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Learned android to some extend. whats ahead?

 
Amit Athavale
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I have been studying Android for few weeks now.... I went through couple of books, wrote / went through some coding..
I am at the stage where I can learn any new topic on Android fairly quickly.. At the same time, it doesn't seem beneficial to just go on reading topic after topic without any tangible goal...

So question for ppl studying android... What are you doing with Android? Using at workplace is understandable... but other than that? Anyone writing apps by own? If yes, how did you guys start... ie which app to write.. and why.. especially since there are so many apps already out there... If not writing... then whats the purpose of learning...writing in resume ... Anyone planning to move to android career?
 
Tim Holloway
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I actually don't use my phone that much, but I use the PDA features a lot. I wrote a shopping list manager program - actually I'm still writing it, although I already use it when I go to stores. This was partly for practice, but also because the similar apps at the Google Android Market were all pretty feeble. If you're interested, preliminary docs are here:

http://www.mousetech.com/mousetech-shopper.pdf

A number of people have been playing around with using Android as a universal remote control. Sadly, direct control of infrared devices isn't possible with most new devices, but there are ways around that.

Even more important to me than my shopping lists is the ability to read books. Unaccountably, one of the most popular formats (mobi) has been ignored (by their owners) for Android, which has pushed me to use epub. I like the prebuilt reader I have, but there's probably room for alternatives. Especially if they can handle some of the other formats.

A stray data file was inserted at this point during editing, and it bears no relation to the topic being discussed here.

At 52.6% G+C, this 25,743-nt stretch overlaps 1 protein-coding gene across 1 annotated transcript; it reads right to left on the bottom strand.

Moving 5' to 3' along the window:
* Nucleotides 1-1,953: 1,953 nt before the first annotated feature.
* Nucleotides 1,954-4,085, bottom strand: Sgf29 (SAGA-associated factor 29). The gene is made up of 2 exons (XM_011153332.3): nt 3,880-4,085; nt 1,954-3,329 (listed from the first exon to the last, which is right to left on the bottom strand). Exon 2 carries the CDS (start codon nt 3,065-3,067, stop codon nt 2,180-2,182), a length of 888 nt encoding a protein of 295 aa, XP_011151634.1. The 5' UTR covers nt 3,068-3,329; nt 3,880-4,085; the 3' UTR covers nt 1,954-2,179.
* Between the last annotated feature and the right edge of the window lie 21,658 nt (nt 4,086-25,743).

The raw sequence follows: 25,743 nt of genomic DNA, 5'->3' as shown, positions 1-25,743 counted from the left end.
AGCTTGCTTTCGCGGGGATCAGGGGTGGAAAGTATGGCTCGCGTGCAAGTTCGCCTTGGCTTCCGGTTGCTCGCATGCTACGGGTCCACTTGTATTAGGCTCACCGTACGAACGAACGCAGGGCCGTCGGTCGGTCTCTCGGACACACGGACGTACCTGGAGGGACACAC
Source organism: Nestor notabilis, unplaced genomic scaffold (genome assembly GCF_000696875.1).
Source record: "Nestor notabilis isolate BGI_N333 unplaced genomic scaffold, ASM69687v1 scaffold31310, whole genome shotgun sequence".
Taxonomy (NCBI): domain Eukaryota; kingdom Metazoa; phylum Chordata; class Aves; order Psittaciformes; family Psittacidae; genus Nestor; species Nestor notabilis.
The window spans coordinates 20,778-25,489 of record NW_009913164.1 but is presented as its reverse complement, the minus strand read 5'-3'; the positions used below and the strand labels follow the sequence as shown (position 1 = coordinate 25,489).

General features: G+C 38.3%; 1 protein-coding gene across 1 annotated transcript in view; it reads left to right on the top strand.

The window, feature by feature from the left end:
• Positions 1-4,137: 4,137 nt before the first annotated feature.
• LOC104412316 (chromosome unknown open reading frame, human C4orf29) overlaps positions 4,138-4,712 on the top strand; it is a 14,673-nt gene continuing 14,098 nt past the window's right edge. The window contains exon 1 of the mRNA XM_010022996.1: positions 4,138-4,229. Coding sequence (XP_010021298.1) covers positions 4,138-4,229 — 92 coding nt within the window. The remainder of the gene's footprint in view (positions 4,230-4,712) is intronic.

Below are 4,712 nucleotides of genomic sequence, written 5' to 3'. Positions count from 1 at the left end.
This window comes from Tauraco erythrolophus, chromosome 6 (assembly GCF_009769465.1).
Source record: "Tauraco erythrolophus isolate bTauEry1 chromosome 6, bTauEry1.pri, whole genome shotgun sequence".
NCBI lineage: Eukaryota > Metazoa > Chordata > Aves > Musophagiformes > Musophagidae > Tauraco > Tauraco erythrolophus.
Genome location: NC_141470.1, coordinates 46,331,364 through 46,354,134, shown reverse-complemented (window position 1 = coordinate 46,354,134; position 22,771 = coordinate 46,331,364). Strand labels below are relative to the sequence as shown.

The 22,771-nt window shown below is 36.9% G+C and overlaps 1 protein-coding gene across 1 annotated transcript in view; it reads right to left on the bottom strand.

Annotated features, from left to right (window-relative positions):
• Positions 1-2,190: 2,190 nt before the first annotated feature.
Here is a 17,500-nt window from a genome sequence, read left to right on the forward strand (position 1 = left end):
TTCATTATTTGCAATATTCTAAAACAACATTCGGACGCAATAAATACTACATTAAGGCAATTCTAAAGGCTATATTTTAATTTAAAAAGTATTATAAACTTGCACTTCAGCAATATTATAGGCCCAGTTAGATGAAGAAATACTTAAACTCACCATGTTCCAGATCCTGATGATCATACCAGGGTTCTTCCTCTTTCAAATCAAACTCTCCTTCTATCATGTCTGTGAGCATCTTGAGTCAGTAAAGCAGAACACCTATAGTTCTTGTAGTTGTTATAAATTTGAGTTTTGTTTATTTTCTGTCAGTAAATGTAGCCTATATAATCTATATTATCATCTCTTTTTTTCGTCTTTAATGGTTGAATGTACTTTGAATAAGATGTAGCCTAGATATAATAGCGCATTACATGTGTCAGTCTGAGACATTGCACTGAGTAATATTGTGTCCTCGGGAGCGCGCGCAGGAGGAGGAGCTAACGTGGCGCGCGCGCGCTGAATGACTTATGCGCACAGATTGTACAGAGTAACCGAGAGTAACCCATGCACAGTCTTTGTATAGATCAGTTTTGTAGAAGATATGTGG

One thing that I discovered the other day was that although the Android calender app is in collusion with Google Calendar, it doesn't seem to want to work with general-purpose calendaring options, like Microsoft Exchange. Rumour has it that Android 2.0 may be addressing at least some of that, but until it arrives, I think I may add a small component that fills that gap. From what research tells me, it shouldn't be too hard.
 
Ksh Aggarwal
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The best way to learn (and enjoy) a learned language is to use in your day to day life. Since you know Android already why not make application on your own? Why be dependent on someone to make an application for your custom needs. Go ahead, make one.
And application development is just a part of the whole Android platform. You really want to get your feet dirty, download the source code, modify and recompile the whole thing. Root your phone and install your own custom build.
 
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